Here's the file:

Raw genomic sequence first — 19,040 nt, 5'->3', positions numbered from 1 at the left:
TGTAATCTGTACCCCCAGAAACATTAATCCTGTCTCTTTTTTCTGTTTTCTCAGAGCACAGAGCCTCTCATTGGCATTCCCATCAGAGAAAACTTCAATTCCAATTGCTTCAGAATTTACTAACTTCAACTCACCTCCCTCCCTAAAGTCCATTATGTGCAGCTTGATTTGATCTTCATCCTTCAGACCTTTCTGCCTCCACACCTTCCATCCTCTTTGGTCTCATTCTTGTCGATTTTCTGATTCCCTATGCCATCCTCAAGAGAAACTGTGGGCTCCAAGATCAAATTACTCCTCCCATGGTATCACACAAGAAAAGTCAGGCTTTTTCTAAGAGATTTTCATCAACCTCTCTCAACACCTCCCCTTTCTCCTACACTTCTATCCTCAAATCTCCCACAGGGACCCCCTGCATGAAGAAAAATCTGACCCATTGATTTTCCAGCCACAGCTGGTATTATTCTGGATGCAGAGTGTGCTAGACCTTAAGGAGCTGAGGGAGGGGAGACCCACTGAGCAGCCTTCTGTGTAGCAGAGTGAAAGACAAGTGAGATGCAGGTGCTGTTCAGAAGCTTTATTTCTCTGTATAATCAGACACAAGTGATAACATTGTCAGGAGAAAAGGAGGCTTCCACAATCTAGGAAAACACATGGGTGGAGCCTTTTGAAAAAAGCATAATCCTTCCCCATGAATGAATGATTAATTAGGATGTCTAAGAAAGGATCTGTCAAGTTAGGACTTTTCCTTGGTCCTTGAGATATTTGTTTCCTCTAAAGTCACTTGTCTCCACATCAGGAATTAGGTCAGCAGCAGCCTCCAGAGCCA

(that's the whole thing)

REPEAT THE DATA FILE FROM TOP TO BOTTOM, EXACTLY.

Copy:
Raw genomic sequence first — 19,040 nt, 5'->3', positions numbered from 1 at the left:
TGTAATCTGTACCCCCAGAAACATTAATCCTGTCTCTTTTTTCTGTTTTCTCAGAGCACAGAGCCTCTCATTGGCATTCCCATCAGAGAAAACTTCAATTCCAATTGCTTCAGAATTTACTAACTTCAACTCACCTCCCTCCCTAAAGTCCATTATGTGCAGCTTGATTTGATCTTCATCCTTCAGACCTTTCTGCCTCCACACCTTCCATCCTCTTTGGTCTCATTCTTGTCGATTTTCTGATTCCCTATGCCATCCTCAAGAGAAACTGTGGGCTCCAAGATCAAATTACTCCTCCCATGGTATCACACAAGAAAAGTCAGGCTTTTTCTAAGAGATTTTCATCAACCTCTCTCAACACCTCCCCTTTCTCCTACACTTCTATCCTCAAATCTCCCACAGGGACCCCCTGCATGAAGAAAAATCTGACCCATTGATTTTCCAGCCACAGCTGGTATTATTCTGGATGCAGAGTGTGCTAGACCTTAAGGAGCTGAGGGAGGGGAGACCCACTGAGCAGCCTTCTGTGTAGCAGAGTGAAAGACAAGTGAGATGCAGGTGCTGTTCAGAAGCTTTATTTCTCTGTATAATCAGACACAAGTGATAACATTGTCAGGAGAAAAGGAGGCTTCCACAATCTAGGAAAACACATGGGTGGAGCCTTTTGAAAAAAGCATAATCCTTCCCCATGAATGAATGATTAATTAGGATGTCTAAGAAAGGATCTGTCAAGTTAGGACTTTTCCTTGGTCCTTGAGATATTTGTTTCCTCTAAAGTCACTTGTCTCCACATCAGGAATTAGGTCAGCAGCAGCCTCCAGAGCCA